In 1511 Henry VIII of England began a war with France. Scotland was allied with France and in the Summer of 1513 James IV of Scotland sent a warning to Henry that if he continued to act in an aggressive manner towards France then he would invade England.
Having received no indication from Henry VIII that he would abandon his attack on France, James took his men south of the border in mid August. On hearing of the Scottish invasion, Henry’s wife, Catherine of Aragon ordered Thomas Howard, Lord High Admiral, who had been left by Henry VIII to defend the north, to muster troops to deal with the invasion.
The Scots held a defensive position on Flodden Hill. Thomas Howard wanted to entice the Scots off Flodden Hill. He decided to make a long advance towards the Scots’ position and crossed the River Till some distance north of Flodden Hill. As the English neared the Scots position they could see that they had descended to Brankston hill which was lower. It is thought that James had seen the English army marching north and had thought they were marching to Scotland to mount a counter-invasion in his absence and that the descent to Brankston Hill had been the first stage in a move to march north in pursuit of the English army.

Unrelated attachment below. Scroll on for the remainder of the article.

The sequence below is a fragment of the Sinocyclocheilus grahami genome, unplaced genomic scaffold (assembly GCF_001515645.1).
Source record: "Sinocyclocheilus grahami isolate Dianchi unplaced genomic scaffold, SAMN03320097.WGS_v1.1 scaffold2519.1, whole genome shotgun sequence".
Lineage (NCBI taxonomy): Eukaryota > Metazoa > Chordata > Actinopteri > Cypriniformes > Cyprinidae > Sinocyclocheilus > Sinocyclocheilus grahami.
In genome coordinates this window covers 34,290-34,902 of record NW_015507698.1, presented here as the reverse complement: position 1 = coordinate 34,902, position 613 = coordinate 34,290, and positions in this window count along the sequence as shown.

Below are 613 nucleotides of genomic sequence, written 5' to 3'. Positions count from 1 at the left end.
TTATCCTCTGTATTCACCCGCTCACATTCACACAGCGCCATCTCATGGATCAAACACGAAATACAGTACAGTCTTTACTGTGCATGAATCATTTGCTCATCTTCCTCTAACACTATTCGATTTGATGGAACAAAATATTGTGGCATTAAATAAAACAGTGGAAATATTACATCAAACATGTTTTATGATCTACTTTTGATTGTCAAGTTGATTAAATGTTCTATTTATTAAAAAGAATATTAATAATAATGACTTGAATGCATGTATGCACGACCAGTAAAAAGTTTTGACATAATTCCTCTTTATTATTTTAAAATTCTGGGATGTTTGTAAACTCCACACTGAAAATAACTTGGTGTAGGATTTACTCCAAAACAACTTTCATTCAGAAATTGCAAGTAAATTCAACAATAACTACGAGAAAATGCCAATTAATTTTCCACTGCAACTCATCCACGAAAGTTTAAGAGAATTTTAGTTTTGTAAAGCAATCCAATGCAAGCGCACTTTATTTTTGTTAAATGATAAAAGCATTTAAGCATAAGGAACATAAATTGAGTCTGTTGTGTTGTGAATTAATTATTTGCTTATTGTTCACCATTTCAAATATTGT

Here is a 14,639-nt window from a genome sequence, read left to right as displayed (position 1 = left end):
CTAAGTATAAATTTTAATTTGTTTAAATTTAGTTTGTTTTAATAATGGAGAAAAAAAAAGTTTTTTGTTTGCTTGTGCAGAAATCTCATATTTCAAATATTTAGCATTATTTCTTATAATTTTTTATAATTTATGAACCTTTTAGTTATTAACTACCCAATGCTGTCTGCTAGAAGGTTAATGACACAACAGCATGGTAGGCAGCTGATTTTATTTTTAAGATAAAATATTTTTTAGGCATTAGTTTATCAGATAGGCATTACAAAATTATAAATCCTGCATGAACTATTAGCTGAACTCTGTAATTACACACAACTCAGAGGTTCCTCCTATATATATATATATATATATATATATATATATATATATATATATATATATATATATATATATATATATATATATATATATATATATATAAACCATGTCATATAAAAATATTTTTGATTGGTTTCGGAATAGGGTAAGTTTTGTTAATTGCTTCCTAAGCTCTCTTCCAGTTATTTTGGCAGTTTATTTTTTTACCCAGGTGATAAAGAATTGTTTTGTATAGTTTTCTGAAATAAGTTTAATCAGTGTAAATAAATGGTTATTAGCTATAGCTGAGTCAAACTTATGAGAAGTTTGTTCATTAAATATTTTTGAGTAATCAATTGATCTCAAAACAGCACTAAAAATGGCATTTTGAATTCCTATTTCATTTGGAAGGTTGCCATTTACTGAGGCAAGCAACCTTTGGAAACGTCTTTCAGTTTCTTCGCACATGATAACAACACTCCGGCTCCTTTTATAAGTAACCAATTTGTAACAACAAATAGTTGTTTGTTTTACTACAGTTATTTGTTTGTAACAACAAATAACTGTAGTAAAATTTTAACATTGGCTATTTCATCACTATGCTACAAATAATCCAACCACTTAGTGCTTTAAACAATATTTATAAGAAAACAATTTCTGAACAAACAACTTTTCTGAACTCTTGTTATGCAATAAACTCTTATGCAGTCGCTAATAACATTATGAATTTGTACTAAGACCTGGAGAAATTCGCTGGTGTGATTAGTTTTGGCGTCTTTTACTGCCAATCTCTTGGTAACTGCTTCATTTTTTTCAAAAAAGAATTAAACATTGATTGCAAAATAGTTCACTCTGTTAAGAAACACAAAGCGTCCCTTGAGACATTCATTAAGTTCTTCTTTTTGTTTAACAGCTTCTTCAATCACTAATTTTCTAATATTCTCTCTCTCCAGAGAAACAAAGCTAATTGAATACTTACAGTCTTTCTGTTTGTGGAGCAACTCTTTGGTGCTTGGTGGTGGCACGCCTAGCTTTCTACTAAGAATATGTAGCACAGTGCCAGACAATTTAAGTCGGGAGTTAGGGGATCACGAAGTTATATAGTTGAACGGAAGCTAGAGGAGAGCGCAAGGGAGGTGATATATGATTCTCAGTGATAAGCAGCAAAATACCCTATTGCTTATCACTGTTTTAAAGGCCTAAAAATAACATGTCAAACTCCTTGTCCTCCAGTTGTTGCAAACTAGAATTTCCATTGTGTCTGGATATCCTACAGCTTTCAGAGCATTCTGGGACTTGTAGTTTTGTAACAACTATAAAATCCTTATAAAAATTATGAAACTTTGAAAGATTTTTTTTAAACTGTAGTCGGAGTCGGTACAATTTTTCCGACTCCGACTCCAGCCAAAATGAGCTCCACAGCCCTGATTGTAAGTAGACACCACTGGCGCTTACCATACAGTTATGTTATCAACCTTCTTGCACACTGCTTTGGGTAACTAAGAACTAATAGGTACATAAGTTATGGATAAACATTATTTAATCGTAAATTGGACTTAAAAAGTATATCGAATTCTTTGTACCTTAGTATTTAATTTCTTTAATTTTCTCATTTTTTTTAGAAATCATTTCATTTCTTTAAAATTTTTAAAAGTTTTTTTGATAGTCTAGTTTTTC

Having seen that the English were approaching their position James knew that there was not enough time to return to Flodden Hill and so readied his armies for Battle. The Scottish army was ready to attack before the English army arrived and formed battle lines. As a result the Scots initially had the upper hand. However, the English army soon gained the upper hand and by nightfall on 5th September the battle was over; a decisive English victory. James IV was killed in the battle as were 9 Earls, 13 Barons, 3 Bishops and 2 Abbots.